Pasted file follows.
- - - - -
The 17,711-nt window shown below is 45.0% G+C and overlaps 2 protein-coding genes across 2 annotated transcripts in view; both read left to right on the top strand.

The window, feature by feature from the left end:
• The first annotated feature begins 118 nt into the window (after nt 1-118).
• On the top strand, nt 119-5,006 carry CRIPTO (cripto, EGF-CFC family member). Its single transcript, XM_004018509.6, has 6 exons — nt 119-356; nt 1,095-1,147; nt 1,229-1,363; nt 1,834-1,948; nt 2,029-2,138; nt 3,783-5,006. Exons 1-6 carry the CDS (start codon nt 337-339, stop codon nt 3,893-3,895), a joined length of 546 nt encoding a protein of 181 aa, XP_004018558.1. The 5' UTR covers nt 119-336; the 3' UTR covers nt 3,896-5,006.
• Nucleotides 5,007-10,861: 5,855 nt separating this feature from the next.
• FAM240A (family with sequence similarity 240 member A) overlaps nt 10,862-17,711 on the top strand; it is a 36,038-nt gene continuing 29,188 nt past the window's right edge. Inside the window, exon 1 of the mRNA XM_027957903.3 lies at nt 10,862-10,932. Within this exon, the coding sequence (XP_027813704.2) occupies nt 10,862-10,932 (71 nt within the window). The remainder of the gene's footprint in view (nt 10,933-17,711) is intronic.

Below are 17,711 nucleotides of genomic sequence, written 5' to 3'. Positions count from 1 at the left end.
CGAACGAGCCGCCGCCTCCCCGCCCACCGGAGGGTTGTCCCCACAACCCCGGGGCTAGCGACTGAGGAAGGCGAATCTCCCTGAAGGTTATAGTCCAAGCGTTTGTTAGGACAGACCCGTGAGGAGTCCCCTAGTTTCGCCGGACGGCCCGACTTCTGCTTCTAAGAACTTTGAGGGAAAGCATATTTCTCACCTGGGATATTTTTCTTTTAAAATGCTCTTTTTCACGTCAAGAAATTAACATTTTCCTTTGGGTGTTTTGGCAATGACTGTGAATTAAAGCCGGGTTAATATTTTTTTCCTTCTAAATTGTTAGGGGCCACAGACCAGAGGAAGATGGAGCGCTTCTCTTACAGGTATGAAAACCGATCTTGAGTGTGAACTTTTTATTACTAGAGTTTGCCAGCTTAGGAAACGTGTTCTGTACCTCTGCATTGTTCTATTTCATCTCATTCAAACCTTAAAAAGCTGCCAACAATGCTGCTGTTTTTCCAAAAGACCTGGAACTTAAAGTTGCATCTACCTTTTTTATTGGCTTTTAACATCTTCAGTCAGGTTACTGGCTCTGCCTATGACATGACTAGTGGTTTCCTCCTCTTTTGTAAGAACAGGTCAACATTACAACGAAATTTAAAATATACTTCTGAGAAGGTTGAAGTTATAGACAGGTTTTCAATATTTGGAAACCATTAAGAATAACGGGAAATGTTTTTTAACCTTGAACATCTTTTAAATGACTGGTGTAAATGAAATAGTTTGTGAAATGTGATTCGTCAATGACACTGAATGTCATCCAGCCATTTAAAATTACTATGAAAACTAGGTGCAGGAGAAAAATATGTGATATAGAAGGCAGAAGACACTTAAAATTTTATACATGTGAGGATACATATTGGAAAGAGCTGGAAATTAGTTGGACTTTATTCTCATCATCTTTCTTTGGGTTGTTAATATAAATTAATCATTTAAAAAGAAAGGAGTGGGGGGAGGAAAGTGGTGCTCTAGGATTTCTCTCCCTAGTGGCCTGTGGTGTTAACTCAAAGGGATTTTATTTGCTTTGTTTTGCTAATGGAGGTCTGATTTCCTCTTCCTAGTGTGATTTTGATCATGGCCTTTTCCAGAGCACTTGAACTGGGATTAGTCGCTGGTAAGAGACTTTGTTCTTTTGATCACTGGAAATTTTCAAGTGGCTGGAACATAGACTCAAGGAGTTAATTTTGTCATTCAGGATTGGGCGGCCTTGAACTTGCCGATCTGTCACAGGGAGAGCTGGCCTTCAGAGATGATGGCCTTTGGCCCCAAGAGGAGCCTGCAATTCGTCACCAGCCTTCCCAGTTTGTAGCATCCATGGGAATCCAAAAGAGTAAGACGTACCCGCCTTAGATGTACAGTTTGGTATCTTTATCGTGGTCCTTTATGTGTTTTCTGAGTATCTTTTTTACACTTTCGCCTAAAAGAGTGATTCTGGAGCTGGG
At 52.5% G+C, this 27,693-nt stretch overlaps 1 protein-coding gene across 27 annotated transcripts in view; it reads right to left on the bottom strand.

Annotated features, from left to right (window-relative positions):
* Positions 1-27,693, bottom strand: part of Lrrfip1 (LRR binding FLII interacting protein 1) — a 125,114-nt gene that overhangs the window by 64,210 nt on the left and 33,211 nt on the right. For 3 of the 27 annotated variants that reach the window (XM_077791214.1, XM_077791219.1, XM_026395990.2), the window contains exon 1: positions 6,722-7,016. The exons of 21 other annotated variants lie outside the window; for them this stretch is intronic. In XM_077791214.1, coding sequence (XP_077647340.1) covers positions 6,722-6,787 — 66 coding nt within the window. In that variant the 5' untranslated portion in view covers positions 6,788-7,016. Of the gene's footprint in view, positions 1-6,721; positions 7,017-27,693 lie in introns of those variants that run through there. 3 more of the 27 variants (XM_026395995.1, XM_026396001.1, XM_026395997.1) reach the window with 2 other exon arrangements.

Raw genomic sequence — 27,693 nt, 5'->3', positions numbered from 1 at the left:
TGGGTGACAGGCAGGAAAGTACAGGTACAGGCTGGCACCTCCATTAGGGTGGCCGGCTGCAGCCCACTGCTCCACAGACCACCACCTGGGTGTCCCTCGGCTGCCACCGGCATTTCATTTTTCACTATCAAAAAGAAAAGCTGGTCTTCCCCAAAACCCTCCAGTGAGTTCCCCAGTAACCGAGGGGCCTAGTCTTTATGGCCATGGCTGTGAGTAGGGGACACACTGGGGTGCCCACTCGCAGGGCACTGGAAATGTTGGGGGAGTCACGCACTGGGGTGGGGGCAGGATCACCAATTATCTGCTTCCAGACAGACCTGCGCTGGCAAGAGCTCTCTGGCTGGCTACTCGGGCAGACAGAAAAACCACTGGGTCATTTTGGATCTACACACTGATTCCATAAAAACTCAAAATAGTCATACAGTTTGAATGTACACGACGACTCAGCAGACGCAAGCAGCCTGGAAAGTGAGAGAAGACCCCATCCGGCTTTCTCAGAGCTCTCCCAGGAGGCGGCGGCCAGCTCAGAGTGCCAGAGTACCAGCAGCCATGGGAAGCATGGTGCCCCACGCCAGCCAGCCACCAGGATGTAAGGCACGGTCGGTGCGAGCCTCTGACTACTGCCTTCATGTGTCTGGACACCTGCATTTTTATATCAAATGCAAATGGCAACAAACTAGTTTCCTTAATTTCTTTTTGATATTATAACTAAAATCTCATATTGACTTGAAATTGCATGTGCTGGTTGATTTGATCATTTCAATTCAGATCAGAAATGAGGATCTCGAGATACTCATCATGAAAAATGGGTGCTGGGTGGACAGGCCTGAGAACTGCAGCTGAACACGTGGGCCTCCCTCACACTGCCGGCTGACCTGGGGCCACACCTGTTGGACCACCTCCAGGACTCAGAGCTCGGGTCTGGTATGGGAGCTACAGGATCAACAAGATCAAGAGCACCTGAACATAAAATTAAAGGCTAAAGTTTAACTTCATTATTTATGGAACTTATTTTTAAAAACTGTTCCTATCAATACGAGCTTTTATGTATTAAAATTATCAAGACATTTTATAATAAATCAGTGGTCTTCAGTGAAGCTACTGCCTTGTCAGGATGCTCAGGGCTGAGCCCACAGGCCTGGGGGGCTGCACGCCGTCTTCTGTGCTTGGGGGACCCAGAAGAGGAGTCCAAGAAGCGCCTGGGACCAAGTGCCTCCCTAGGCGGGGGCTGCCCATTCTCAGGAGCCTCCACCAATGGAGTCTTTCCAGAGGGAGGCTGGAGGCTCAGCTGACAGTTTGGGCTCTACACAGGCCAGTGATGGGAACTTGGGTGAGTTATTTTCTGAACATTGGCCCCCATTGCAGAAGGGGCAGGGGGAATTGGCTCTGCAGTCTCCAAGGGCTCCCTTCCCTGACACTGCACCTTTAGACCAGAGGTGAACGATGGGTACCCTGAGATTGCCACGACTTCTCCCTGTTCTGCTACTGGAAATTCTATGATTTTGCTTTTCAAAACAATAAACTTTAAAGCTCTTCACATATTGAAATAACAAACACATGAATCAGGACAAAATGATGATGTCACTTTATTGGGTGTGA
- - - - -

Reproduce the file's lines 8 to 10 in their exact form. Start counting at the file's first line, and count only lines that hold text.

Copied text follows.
CGAACGAGCCGCCGCCTCCCCGCCCACCGGAGGGTTGTCCCCACAACCCCGGGGCTAGCGACTGAGGAAGGCGAATCTCCCTGAAGGTTATAGTCCAAGCGTTTGTTAGGACAGACCCGTGAGGAGTCCCCTAGTTTCGCCGGACGGCCCGACTTCTGCTTCTAAGAACTTTGAGGGAAAGCATATTTCTCACCTGGGATATTTTTCTTTTAAAATGCTCTTTTTCACGTCAAGAAATTAACATTTTCCTTTGGGTGTTTTGGCAATGACTGTGAATTAAAGCCGGGTTAATATTTTTTTCCTTCTAAATTGTTAGGGGCCACAGACCAGAGGAAGATGGAGCGCTTCTCTTACAGGTATGAAAACCGATCTTGAGTGTGAACTTTTTATTACTAGAGTTTGCCAGCTTAGGAAACGTGTTCTGTACCTCTGCATTGTTCTATTTCATCTCATTCAAACCTTAAAAAGCTGCCAACAATGCTGCTGTTTTTCCAAAAGACCTGGAACTTAAAGTTGCATCTACCTTTTTTATTGGCTTTTAACATCTTCAGTCAGGTTACTGGCTCTGCCTATGACATGACTAGTGGTTTCCTCCTCTTTTGTAAGAACAGGTCAACATTACAACGAAATTTAAAATATACTTCTGAGAAGGTTGAAGTTATAGACAGGTTTTCAATATTTGGAAACCATTAAGAATAACGGGAAATGTTTTTTAACCTTGAACATCTTTTAAATGACTGGTGTAAATGAAATAGTTTGTGAAATGTGATTCGTCAATGACACTGAATGTCATCCAGCCATTTAAAATTACTATGAAAACTAGGTGCAGGAGAAAAATATGTGATATAGAAGGCAGAAGACACTTAAAATTTTATACATGTGAGGATACATATTGGAAAGAGCTGGAAATTAGTTGGACTTTATTCTCATCATCTTTCTTTGGGTTGTTAATATAAATTAATCATTTAAAAAGAAAGGAGTGGGGGGAGGAAAGTGGTGCTCTAGGATTTCTCTCCCTAGTGGCCTGTGGTGTTAACTCAAAGGGATTTTATTTGCTTTGTTTTGCTAATGGAGGTCTGATTTCCTCTTCCTAGTGTGATTTTGATCATGGCCTTTTCCAGAGCACTTGAACTGGGATTAGTCGCTGGTAAGAGACTTTGTTCTTTTGATCACTGGAAATTTTCAAGTGGCTGGAACATAGACTCAAGGAGTTAATTTTGTCATTCAGGATTGGGCGGCCTTGAACTTGCCGATCTGTCACAGGGAGAGCTGGCCTTCAGAGATGATGGCCTTTGGCCCCAAGAGGAGCCTGCAATTCGTCACCAGCCTTCCCAGTTTGTAGCATCCATGGGAATCCAAAAGAGTAAGACGTACCCGCCTTAGATGTACAGTTTGGTATCTTTATCGTGGTCCTTTATGTGTTTTCTGAGTATCTTTTTTACACTTTCGCCTAAAAGAGTGATTCTGGAGCTGGG
At 52.5% G+C, this 27,693-nt stretch overlaps 1 protein-coding gene across 27 annotated transcripts in view; it reads right to left on the bottom strand.

Annotated features, from left to right (window-relative positions):